Transition between Scenes

From the main menu to the main scene

Like many movies made today, there are many scenes that make up a game. Whether it’s a shot in space all the way down onto the streets, each scene can help the player and the developer to identify what’s going on. Many new developers might feel like they can shove everything into one scene, but sooner or later all the objects will clutter up to the point of not knowing what is what. On the other hand, players might not feel immersed if an object that doesn’t belong in the scene shows up.

From indie games to triple As, it’s really hard to find a game without a main menu when the player starts the game. Moreover, the main menu can help organize broad items like stages, new/load save game file, and audio/visual options. As a result, I believe there should be at least 2 scenes: the game scene and the main menu. And luckily for us, though the transition between the main menu and the scene of the game might seem complicated, in Unity, they simplified the process.

Once you created at least 2 scenes, you’ll need to add them to the Build Settings. You can access it by

File -> Build Settings or
Ctrl + Shift + B
Currently 2 scenes: the Game and the Main Menu

Once you open the Build Settings, you can add them by dragging them from the Project window and into the Build Settings Window

Simple script for simple transition

Create a new script, or open an existing one if you’re planning to transition the scenes automatically, like after beating a stage.

Once you’re in the script you want to load the transition, head towards the top and add the following line:

using UnityEngine.SceneManagement;

This will help your code editor to determine that you want to include Unity’s SceneManagement class in this script.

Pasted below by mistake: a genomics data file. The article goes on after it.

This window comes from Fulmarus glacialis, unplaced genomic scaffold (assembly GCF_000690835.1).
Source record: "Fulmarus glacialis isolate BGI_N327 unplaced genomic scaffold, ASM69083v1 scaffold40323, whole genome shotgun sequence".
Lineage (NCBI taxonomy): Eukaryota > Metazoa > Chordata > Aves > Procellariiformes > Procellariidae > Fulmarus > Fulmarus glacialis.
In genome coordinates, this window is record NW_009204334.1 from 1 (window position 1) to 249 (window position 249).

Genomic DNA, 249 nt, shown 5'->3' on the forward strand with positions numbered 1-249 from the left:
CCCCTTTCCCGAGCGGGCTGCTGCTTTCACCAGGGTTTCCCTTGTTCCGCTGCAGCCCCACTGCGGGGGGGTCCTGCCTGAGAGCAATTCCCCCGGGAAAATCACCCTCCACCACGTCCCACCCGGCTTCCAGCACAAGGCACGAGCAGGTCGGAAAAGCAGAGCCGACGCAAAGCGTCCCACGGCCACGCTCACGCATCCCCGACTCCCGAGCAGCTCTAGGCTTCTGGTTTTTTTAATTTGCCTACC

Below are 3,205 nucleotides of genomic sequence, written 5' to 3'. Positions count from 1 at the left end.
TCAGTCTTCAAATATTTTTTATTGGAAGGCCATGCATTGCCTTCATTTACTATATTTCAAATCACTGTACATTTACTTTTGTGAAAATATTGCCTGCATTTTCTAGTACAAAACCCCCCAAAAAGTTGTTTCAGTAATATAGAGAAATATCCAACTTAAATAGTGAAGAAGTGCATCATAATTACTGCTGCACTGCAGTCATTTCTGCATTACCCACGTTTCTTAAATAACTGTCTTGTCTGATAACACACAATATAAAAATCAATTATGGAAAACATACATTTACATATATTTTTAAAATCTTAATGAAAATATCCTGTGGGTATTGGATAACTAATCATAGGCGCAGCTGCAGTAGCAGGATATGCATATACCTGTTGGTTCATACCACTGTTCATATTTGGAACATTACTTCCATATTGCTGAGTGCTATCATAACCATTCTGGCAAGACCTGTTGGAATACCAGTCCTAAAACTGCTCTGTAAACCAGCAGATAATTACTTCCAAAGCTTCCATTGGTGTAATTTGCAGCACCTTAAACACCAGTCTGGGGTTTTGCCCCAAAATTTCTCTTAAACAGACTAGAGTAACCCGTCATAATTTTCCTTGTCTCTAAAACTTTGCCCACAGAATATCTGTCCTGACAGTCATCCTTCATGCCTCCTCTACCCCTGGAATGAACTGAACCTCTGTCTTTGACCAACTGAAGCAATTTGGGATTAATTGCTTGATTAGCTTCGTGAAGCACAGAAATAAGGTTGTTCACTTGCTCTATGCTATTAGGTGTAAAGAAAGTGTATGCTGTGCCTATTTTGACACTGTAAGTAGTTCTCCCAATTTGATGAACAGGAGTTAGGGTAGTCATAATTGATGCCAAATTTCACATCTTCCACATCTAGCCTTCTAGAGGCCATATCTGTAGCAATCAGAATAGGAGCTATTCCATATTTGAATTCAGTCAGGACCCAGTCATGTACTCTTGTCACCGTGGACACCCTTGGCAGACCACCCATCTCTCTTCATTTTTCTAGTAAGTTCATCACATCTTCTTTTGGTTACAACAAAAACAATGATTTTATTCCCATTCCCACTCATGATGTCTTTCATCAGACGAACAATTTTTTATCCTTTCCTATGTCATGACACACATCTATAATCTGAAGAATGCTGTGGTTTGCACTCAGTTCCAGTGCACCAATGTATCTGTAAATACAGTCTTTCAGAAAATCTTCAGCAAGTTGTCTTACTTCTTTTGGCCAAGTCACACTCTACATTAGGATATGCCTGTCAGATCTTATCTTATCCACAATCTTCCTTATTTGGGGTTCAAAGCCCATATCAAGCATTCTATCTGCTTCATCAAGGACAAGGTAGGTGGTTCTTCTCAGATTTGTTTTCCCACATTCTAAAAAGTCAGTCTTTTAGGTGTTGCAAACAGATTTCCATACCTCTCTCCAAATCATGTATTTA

Now, it’s time to create a new method in hold the code. However, this step is dependent on what you’re doing. If you’re looking to use a button to start the transition, you would want to create a public method. However, if you have other means on transition, you can keep the new method private.

After this, the next step is to add the one line of code that allows you to transition:

SceneManager.LoadScene(1);

Note that the number in the Parentheses is based on the number located in the Build Settings. Because I added the Game scene after the Main Menu, the Game scene is 1. If, by chance, you don’t want to use the number, you can always type in the name of the scene within the parentheses.

Finally, if you’re creating the script, attach it to one of the objects on the screen. Because this is the Main Menu, I decided to attach it to the Canvas game object.

UI Layout of the Main Menu

Although you’re not required to add UI elements in order to transition from one scene to another it’s highly recommend when there’s no other way, like on a Main Menu. The easiest way to transition from the main menu and into the game is via a button.

Once you create a button, you want to view its properties in the Inspector window. Focus on the Button portion of the Inspector Window and towards the bottom, you’ll see a plus and minus buttons. Click on the plus button to add to the List.

The dropdown menu has multiple options, but because we want this button to only work when the game is running, we want to select Runtime only.

Right below that, you would want to select object that has the script you created or modified back in Step 2.

Lastly, use the dropdown on the right to select the script you created/modified. Once you do, select the public method you made and that’s it; you just created a button that allows you to transition from one scene to another.

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